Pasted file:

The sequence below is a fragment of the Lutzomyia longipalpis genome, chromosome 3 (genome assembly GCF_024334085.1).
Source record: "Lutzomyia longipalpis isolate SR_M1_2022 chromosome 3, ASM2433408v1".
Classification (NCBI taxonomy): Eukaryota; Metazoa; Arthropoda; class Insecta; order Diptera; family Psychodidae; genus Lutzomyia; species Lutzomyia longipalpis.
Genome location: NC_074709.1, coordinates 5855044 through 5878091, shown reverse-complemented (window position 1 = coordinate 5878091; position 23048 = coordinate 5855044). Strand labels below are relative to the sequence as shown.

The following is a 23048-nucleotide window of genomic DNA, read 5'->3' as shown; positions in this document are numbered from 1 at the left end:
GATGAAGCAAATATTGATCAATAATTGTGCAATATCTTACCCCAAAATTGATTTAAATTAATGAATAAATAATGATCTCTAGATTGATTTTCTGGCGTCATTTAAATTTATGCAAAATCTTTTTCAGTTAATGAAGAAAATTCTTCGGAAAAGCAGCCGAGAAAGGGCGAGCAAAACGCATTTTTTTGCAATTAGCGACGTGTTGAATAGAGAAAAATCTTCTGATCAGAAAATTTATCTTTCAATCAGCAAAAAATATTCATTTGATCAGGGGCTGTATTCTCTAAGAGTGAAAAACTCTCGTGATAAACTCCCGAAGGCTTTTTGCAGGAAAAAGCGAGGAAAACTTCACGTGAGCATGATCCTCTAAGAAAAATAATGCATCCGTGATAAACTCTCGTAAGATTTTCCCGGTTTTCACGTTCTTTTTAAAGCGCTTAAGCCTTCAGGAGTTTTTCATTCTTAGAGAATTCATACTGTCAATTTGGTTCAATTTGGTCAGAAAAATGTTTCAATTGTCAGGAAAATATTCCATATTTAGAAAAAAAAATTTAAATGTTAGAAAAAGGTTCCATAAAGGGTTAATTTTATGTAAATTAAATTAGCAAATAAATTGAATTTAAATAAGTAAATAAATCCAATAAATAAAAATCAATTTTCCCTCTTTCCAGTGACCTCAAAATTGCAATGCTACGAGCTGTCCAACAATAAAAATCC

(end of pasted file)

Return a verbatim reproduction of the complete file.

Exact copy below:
The sequence below is a fragment of the Lutzomyia longipalpis genome, chromosome 3 (genome assembly GCF_024334085.1).
Source record: "Lutzomyia longipalpis isolate SR_M1_2022 chromosome 3, ASM2433408v1".
Classification (NCBI taxonomy): Eukaryota; Metazoa; Arthropoda; class Insecta; order Diptera; family Psychodidae; genus Lutzomyia; species Lutzomyia longipalpis.
Genome location: NC_074709.1, coordinates 5855044 through 5878091, shown reverse-complemented (window position 1 = coordinate 5878091; position 23048 = coordinate 5855044). Strand labels below are relative to the sequence as shown.

The following is a 23048-nucleotide window of genomic DNA, read 5'->3' as shown; positions in this document are numbered from 1 at the left end:
GATGAAGCAAATATTGATCAATAATTGTGCAATATCTTACCCCAAAATTGATTTAAATTAATGAATAAATAATGATCTCTAGATTGATTTTCTGGCGTCATTTAAATTTATGCAAAATCTTTTTCAGTTAATGAAGAAAATTCTTCGGAAAAGCAGCCGAGAAAGGGCGAGCAAAACGCATTTTTTTGCAATTAGCGACGTGTTGAATAGAGAAAAATCTTCTGATCAGAAAATTTATCTTTCAATCAGCAAAAAATATTCATTTGATCAGGGGCTGTATTCTCTAAGAGTGAAAAACTCTCGTGATAAACTCCCGAAGGCTTTTTGCAGGAAAAAGCGAGGAAAACTTCACGTGAGCATGATCCTCTAAGAAAAATAATGCATCCGTGATAAACTCTCGTAAGATTTTCCCGGTTTTCACGTTCTTTTTAAAGCGCTTAAGCCTTCAGGAGTTTTTCATTCTTAGAGAATTCATACTGTCAATTTGGTTCAATTTGGTCAGAAAAATGTTTCAATTGTCAGGAAAATATTCCATATTTAGAAAAAAAAATTTAAATGTTAGAAAAAGGTTCCATAAAGGGTTAATTTTATGTAAATTAAATTAGCAAATAAATTGAATTTAAATAAGTAAATAAATCCAATAAATAAAAATCAATTTTCCCTCTTTCCAGTGACCTCAAAATTGCAATGCTACGAGCTGTCCAACAATAAAAATCC